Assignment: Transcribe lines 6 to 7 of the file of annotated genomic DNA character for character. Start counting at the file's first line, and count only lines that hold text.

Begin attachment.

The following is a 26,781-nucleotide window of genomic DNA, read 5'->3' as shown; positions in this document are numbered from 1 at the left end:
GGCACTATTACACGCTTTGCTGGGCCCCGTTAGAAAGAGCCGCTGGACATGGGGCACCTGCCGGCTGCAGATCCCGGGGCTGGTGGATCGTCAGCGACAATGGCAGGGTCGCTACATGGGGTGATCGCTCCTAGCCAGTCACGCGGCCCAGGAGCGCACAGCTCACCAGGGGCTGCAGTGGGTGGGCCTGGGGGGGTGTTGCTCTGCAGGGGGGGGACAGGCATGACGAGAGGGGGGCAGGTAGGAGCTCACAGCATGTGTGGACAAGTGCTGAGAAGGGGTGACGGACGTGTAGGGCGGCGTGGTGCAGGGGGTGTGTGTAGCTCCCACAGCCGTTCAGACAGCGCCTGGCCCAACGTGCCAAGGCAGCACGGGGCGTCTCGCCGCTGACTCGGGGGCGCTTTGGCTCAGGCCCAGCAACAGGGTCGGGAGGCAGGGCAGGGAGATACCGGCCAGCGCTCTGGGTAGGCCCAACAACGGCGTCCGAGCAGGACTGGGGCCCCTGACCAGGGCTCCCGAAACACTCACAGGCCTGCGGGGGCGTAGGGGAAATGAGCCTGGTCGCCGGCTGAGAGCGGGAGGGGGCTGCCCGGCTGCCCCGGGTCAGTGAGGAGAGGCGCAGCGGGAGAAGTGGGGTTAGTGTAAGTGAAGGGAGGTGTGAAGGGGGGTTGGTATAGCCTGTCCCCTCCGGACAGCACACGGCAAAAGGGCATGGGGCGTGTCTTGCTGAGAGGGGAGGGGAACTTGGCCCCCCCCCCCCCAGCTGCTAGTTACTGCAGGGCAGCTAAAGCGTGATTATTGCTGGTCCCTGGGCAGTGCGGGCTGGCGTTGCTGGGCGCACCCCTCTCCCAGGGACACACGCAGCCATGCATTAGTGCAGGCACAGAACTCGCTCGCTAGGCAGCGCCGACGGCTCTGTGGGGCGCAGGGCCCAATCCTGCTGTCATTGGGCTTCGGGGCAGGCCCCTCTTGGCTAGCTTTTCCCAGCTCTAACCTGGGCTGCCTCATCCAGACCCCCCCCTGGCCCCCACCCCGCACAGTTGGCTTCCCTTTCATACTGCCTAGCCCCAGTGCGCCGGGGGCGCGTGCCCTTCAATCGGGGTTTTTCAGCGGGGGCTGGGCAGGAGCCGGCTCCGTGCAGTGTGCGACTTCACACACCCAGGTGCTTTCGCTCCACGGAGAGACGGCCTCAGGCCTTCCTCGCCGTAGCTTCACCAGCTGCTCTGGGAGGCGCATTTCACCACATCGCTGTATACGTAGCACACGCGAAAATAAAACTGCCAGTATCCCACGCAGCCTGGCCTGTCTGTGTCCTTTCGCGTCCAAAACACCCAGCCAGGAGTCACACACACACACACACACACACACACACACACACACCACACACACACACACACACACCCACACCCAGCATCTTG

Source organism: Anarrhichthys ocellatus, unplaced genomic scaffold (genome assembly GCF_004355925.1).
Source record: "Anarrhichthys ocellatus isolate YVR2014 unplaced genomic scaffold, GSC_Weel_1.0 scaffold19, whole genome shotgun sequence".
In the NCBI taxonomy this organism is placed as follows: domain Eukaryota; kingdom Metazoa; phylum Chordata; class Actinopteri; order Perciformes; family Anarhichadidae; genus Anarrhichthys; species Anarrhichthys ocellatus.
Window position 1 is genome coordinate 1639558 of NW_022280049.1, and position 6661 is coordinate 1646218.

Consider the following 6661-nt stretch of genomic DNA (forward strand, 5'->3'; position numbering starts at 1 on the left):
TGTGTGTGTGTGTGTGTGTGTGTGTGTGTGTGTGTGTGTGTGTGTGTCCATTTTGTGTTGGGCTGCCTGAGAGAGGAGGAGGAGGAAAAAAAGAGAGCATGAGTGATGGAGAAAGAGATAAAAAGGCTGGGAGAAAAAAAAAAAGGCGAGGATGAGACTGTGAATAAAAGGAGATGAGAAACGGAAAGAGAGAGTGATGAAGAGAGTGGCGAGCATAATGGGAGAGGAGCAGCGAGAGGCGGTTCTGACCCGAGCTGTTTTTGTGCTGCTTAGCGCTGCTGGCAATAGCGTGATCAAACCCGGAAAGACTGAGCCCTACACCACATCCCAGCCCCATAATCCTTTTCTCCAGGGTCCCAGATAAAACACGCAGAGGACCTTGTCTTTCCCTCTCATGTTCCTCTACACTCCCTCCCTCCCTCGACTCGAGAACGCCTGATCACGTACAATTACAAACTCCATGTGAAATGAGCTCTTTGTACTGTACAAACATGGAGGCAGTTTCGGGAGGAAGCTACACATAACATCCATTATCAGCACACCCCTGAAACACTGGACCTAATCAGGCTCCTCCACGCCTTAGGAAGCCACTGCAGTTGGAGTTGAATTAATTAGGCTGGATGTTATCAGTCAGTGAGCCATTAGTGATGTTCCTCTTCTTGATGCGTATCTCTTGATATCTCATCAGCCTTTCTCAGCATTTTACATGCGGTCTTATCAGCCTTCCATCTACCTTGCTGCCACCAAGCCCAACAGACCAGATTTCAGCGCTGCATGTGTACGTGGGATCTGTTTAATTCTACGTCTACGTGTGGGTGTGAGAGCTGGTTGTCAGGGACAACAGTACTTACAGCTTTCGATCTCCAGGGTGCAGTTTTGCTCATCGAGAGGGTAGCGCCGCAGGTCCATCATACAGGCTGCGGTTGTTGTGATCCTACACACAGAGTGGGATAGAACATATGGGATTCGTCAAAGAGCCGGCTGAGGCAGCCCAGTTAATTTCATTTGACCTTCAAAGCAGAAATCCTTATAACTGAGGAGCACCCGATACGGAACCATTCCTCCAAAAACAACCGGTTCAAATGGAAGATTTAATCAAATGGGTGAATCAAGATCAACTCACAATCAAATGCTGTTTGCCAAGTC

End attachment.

Window position 1 is genome coordinate 1639558 of NW_022280049.1, and position 6661 is coordinate 1646218.

Consider the following 6661-nt stretch of genomic DNA (forward strand, 5'->3'; position numbering starts at 1 on the left):